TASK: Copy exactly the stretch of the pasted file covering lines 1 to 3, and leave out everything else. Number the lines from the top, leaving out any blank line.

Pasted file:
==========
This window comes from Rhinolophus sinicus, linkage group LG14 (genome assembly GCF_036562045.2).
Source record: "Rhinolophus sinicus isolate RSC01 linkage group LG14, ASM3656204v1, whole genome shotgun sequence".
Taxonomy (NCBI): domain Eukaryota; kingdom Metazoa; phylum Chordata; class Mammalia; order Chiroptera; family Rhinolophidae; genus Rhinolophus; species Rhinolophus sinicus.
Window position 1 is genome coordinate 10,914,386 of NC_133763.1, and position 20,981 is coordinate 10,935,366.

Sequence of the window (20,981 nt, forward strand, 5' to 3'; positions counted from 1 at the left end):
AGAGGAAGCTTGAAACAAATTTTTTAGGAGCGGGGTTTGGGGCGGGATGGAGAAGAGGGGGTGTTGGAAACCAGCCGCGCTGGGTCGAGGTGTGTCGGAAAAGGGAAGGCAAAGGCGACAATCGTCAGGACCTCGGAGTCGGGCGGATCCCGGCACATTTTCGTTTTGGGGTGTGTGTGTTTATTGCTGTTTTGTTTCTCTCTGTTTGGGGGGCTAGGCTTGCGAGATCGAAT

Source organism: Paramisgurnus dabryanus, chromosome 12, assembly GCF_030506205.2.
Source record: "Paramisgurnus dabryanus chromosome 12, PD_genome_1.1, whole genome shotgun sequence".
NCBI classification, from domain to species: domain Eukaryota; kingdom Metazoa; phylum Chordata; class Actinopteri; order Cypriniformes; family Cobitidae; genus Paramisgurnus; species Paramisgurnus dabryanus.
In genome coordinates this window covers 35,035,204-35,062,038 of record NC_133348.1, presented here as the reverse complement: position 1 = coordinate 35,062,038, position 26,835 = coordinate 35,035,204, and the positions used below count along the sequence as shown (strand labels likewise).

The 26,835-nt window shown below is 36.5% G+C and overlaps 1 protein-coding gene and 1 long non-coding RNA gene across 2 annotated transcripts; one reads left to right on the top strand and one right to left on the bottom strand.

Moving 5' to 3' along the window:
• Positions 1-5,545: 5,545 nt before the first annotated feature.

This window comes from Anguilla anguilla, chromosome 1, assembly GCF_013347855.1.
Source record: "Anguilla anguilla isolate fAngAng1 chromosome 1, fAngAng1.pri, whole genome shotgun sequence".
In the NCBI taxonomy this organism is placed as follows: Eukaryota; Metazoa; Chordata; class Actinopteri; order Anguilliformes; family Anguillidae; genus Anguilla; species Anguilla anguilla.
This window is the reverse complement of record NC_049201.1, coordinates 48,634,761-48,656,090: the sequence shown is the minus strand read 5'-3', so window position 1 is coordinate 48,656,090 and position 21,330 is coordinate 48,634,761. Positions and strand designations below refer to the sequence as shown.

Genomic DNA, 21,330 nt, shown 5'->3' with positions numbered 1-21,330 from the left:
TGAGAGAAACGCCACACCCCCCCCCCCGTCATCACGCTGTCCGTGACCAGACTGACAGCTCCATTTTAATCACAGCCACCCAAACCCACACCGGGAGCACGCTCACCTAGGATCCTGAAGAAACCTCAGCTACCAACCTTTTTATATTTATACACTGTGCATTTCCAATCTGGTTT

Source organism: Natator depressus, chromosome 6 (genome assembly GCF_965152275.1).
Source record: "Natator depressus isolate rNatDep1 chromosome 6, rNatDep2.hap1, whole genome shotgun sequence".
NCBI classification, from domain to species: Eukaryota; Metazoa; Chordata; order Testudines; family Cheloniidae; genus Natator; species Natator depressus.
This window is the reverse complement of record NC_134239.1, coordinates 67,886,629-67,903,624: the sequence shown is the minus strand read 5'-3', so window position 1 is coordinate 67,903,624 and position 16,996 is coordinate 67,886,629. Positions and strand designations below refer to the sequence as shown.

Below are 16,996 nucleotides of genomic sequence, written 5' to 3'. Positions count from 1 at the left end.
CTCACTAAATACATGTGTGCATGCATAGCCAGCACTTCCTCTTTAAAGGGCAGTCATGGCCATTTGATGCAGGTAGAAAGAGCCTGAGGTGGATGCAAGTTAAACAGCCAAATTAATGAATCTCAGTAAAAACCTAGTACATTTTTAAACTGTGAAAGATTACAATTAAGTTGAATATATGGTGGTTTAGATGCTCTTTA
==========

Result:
This window comes from Rhinolophus sinicus, linkage group LG14 (genome assembly GCF_036562045.2).
Source record: "Rhinolophus sinicus isolate RSC01 linkage group LG14, ASM3656204v1, whole genome shotgun sequence".
Taxonomy (NCBI): domain Eukaryota; kingdom Metazoa; phylum Chordata; class Mammalia; order Chiroptera; family Rhinolophidae; genus Rhinolophus; species Rhinolophus sinicus.